"Like all big men, Cousins is at a disadvantage in the pick-and-roll because he can't switch screens and guard smaller players, so he has to concede something, whether it's dropping back and giving up an open midrange jumper, or hedging the screen and counting on his teammates behind him to rotate over. That's why the league has been moving toward smaller and more mobile defenders upfront - especially in the playoffs, in which Draymond Green, at 6-foot-7, and Tristan Thompson, at 6-foot-9, each logged prominent minutes at center in the NBA Finals. ... There's a battle between size and speed at the center position, and speed has been winning in the last few postseasons."
Right? This is really telling. The most successful teams we've seen in recent years have all adopted this strategy. The last five NBA Finals have been won by teams whose best centers were, in reverse chronological order: Thompson, Green, Tim Duncan, Chris Bosh and Chris Bosh again. All of those guys are under seven feet tall and came into the NBA originally as power forwards, not centers. The evolution of the game forced them to slide down a spot.
With Leonard, there's no way to slide him down. He's already a center and always has been one, more or less - but even against fellow fives, he often struggles to show the quickness on defense that the modern NBA demands.
This play, in which Leonard attempts to guard the aforementioned Mr. Cousins, is a great example of the defensive sluggishness that's plagued him this season. Watch what happens as Boogie and Ty Lawson put Leonard and Damian Lillard into a pick-and-pop toward the end of this possession - Lillard goes over the screen and starts chasing Lawson downhill, and Lawson slows down pretty quick when he sees Leonard lurking in front of him. He kicks the ball out to the popping Cousins. At this point, Lillard has fully recovered to pick up his man, and it's Leonard's job to switch back onto Cousins and chase him out to the perimeter. Cousins is better than a 30 percent shooter from deep, and he'd just fired six attempts in the Kings' previous game - it should have been on the scouting report that the big fella demands a closeout. But, lazily, Leonard wastes a second or two wandering out to the perimeter to meet Cousins, and the result is a straight-away 3-pointer right in his face.
If this shot were an isolated incident, it wouldn't be a big deal. Unfortunately, though, it's starting to look like something of a pattern. Here's another one:
This is basically the same play as before, with Evan Turner guarding Memphis' Chandler Parsons instead of Dame on Lawson. Turner goes over the Zach Randolph screen; he quickly catches up to Parsons and slows him down, at which point Parsons gives up on the action and kicks the ball out to Mike Conley to reboot the offense. When this happens, Leonard's job is to pick up his man again. Instead, he's managed to hopelessly lose Randolph, who's a good 10 feet away when Conley calls his number for the wide-open 3-pointer. Z-Bo isn't exactly a marksman, usually, but when left that open, just about any NBA player can splash one down.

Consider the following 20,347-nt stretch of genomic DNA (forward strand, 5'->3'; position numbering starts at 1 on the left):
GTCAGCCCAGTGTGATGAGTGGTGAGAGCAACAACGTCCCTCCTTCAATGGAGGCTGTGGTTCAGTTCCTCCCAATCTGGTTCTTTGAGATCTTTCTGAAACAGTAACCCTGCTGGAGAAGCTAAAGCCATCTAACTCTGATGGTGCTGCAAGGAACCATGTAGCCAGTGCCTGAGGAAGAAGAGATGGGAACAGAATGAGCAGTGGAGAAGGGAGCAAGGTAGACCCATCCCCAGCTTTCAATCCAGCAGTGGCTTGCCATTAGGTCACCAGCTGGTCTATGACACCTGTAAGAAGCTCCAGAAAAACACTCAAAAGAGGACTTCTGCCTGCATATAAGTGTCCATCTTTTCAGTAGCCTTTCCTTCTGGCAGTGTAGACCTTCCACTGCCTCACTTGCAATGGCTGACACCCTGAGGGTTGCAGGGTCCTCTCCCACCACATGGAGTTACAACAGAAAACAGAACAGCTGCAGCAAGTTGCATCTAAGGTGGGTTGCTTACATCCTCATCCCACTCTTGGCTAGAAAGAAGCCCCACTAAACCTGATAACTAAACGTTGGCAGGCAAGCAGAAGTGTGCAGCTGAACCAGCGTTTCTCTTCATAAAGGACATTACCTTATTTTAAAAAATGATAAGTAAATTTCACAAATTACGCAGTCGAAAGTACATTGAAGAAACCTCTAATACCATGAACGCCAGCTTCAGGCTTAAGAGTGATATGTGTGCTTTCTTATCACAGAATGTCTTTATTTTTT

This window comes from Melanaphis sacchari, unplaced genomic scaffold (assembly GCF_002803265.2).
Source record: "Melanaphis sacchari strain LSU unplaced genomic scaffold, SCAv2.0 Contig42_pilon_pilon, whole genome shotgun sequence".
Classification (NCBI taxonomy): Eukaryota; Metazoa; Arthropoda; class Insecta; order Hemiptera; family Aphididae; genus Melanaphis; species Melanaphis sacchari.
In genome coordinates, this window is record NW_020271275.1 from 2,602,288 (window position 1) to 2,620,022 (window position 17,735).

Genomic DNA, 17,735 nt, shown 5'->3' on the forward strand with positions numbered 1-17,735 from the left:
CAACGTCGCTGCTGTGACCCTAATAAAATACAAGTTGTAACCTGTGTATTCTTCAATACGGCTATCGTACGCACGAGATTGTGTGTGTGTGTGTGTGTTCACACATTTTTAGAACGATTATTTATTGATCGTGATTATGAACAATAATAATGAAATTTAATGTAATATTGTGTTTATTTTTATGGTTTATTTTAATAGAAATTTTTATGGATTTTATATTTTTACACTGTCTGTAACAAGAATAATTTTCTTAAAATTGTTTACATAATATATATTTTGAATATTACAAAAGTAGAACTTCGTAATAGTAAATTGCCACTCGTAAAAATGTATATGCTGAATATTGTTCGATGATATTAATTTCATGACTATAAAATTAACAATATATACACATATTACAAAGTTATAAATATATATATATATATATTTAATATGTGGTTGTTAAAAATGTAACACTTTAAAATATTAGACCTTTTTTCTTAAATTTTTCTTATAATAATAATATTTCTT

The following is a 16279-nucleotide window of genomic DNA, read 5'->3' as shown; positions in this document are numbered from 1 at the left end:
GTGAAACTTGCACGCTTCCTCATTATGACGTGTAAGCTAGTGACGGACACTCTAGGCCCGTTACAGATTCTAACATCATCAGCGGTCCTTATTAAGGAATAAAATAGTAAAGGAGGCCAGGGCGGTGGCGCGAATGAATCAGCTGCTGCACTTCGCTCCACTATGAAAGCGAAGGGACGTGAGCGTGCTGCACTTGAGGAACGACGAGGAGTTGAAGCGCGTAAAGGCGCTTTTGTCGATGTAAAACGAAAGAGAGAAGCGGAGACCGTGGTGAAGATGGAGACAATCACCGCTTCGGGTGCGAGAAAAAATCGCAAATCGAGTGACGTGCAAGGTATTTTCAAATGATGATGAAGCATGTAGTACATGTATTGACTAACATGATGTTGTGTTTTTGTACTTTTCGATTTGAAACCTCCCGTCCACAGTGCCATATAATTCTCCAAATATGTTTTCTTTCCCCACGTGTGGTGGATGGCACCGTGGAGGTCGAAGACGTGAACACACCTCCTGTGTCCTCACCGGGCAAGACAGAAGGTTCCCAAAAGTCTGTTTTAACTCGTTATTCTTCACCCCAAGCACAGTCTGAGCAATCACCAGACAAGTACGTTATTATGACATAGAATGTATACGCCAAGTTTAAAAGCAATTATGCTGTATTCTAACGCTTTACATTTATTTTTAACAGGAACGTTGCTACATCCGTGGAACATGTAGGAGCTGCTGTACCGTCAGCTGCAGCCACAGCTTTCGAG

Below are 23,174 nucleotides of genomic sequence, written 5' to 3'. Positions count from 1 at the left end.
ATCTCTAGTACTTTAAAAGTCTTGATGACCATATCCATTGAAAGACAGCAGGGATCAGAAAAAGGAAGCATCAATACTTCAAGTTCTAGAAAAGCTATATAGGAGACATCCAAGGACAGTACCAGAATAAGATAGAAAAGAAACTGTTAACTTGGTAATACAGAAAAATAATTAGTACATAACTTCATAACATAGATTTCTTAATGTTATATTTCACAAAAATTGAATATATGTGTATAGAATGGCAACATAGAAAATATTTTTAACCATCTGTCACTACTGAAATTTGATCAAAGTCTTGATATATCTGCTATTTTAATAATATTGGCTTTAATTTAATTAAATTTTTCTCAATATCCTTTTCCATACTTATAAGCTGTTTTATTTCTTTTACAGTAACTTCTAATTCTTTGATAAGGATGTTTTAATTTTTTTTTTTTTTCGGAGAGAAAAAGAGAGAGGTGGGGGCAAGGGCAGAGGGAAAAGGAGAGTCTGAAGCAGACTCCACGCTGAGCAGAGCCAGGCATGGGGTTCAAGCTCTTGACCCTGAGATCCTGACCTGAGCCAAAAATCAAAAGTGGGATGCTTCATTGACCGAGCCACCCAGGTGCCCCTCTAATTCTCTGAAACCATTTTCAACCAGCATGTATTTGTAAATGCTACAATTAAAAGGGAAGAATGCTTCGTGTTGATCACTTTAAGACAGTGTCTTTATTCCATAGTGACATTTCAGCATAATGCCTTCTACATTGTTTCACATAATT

The scary thing about these clips is that we're talking about Meyers Leonard and his shortcomings guarding DeMarcus Cousins and Zach Randolph. These dudes aren't even fast. Things only get more difficult for Leonard when he's given a tougher matchup - which is why Stotts has gone the extra mile to shield him from those.
On the Blazers, though, there aren't a lot of great alternatives when it comes to big man defense (at least not while Ezeli remains on the shelf). The Blazers are a weird contradiction - they're a very young team (according to basketball-reference data, their average age is 25.1, with only four teams in the NBA being younger), but they don't play like it. Leonard, on most possessions, moves like an old man despite being 24. Ed Davis, 27, is a good defender around the basket but similarly weak when he needs to jet out to the perimeter. Plumlee is one of their more mobile guys, but he's almost too mobile - his erratic jumpiness sometimes leaves him out of position.
It's possible that at the moment, the Blazers' best option for a big man who can defend in space is none other than Noah Vonleh.
Look what happens as the Suns twice try to run Vonleh through a side pick-and-roll between Devin Booker and Jared Dudley. On the first pick, CJ McCollum manages to slip right under it and stay with his man; Dudley, undeterred, comes right back and picks him again. This time, the Blazers shrug and say, "Fine, let's switch it." The Suns, giddy with anticipation, clear out and give Booker all the space in the world to go one-on-one against Vonleh, assuming he can beat him. Instead, Vonleh shuffles his feet perfectly, stays with Booker the whole way and eventually stuffs the hell out of him. This isn't some Zach Randolph-type guy we're talking about here, either - this is one of the best young guards in the NBA.
I don't view a play like this as an anomaly. According to NBA.com on/off data, Blazers opponents shoot 43.9 percent from the field with Vonleh off the floor and 44.5 percent with him off. It's amazing that Vonleh brings that clip down even a little bit, considering he's usually playing with a second unit that tends to leak like a sieve. (Vonleh's most frequent lineup combination this season is alongside Davis, Allen Crabbe, Evan Turner and McCollum, which doesn't exactly scream "defensive juggernaut!")
The point is, I don't think it's crazy to say that Vonleh deserves more minutes right now because he's the best defensive option on the Blazers' bench, given the challenges presented in the modern NBA. You could argue just as easily that Leonard's the better offensive player, but right now that's a tough position to justify, given that he's started the season 8-for-31 (25.8 percent) from deep. Leonard's value offensively comes and goes; his value defensively, well, it seriously merits questioning. Keep in mind also that the Blazers as a team right now rank No. 14 in the NBA in offensive efficiency and No. 27 in defense. It's obvious which end of the floor needs more help.
It feels funny to express all this positivity about Noah Vonleh. There's been a lot of criticism leveled at Vonleh during his year and change in Portland, much of it justified. But it's possible that now, in his third NBA season, he's starting to blossom into a two-way player who fills an important role on the Blazer bench. Does that necessarily mean he's the next Draymond Green or Tristan Thompson? Maybe, maybe not, but it certainly looks right now like he's the Blazers' best chance at finding that type of player. That alone is enough to merit a closer look from Stotts and the Blazers in the months ahead.